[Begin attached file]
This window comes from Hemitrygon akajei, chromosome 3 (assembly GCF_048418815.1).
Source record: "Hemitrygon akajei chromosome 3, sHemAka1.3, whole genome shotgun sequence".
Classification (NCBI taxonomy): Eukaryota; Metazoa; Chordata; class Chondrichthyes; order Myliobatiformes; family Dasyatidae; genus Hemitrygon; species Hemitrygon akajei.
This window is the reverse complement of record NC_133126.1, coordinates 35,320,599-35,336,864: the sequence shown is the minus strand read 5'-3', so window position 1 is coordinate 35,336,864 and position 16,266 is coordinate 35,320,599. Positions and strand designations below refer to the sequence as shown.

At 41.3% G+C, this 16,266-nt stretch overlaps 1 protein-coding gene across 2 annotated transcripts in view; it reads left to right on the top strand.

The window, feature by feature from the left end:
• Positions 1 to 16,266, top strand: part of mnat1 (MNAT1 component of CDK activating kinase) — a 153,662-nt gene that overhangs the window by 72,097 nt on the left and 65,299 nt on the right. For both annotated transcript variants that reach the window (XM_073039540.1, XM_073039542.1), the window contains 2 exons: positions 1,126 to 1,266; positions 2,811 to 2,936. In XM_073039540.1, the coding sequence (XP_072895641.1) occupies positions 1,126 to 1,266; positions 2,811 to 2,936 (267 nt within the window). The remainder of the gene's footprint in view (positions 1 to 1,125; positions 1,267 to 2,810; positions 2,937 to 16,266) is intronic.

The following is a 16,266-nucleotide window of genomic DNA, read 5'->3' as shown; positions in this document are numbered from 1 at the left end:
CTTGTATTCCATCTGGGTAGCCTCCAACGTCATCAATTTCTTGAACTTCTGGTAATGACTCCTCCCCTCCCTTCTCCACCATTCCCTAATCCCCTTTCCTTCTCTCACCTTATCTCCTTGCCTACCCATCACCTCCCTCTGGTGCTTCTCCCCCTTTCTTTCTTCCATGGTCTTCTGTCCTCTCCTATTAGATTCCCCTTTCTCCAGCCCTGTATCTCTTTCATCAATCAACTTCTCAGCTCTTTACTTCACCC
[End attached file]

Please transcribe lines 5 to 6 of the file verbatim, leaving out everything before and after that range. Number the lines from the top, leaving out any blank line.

At 41.3% G+C, this 16,266-nt stretch overlaps 1 protein-coding gene across 2 annotated transcripts in view; it reads left to right on the top strand.

The window, feature by feature from the left end: